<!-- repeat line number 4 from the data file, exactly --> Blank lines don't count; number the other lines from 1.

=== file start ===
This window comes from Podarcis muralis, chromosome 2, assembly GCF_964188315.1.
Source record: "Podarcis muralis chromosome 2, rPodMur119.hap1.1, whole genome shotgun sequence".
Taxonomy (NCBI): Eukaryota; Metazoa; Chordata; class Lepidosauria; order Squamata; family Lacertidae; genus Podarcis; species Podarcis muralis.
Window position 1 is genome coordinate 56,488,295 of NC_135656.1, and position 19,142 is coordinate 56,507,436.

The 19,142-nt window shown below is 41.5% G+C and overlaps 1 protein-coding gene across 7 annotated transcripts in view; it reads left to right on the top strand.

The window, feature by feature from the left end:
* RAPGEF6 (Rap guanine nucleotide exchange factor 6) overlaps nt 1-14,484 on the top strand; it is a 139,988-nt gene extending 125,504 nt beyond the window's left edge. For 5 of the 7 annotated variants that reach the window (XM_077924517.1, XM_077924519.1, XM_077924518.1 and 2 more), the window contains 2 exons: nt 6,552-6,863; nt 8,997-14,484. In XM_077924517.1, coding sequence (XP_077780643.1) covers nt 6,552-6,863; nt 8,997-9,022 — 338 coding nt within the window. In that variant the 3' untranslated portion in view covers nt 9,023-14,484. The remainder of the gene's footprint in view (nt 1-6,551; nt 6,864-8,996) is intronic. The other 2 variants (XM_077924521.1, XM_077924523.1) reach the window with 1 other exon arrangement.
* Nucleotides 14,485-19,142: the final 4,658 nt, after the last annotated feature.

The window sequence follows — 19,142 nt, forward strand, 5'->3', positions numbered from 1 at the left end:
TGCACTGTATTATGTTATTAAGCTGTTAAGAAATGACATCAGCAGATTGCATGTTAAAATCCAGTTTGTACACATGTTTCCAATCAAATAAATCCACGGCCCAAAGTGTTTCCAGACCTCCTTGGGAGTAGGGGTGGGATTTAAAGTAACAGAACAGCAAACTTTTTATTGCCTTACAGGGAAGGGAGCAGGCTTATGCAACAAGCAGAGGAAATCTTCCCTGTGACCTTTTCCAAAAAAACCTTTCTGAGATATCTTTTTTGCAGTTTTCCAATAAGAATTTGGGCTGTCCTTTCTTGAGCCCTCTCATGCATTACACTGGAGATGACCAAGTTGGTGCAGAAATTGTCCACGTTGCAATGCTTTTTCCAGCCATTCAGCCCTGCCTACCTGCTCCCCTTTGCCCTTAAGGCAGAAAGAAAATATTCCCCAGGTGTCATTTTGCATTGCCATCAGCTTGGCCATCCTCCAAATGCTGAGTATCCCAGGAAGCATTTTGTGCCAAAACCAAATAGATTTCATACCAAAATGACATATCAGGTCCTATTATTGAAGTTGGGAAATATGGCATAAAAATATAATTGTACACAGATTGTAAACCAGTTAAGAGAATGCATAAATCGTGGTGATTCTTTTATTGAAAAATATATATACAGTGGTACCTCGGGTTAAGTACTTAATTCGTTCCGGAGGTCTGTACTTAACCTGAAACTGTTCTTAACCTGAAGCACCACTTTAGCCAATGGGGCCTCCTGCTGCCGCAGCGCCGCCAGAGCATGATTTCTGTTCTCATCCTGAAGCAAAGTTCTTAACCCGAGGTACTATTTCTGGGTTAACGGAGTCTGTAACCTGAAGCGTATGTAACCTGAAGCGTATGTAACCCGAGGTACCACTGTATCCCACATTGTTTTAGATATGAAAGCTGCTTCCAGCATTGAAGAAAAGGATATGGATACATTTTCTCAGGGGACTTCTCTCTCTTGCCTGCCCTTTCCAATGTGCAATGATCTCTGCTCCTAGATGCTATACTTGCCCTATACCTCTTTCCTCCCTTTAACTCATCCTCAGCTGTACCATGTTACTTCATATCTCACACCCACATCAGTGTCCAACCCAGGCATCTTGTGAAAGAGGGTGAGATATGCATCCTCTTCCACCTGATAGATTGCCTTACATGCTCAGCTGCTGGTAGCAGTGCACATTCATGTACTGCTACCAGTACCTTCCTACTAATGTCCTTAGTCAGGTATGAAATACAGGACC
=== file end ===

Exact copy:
Window position 1 is genome coordinate 56,488,295 of NC_135656.1, and position 19,142 is coordinate 56,507,436.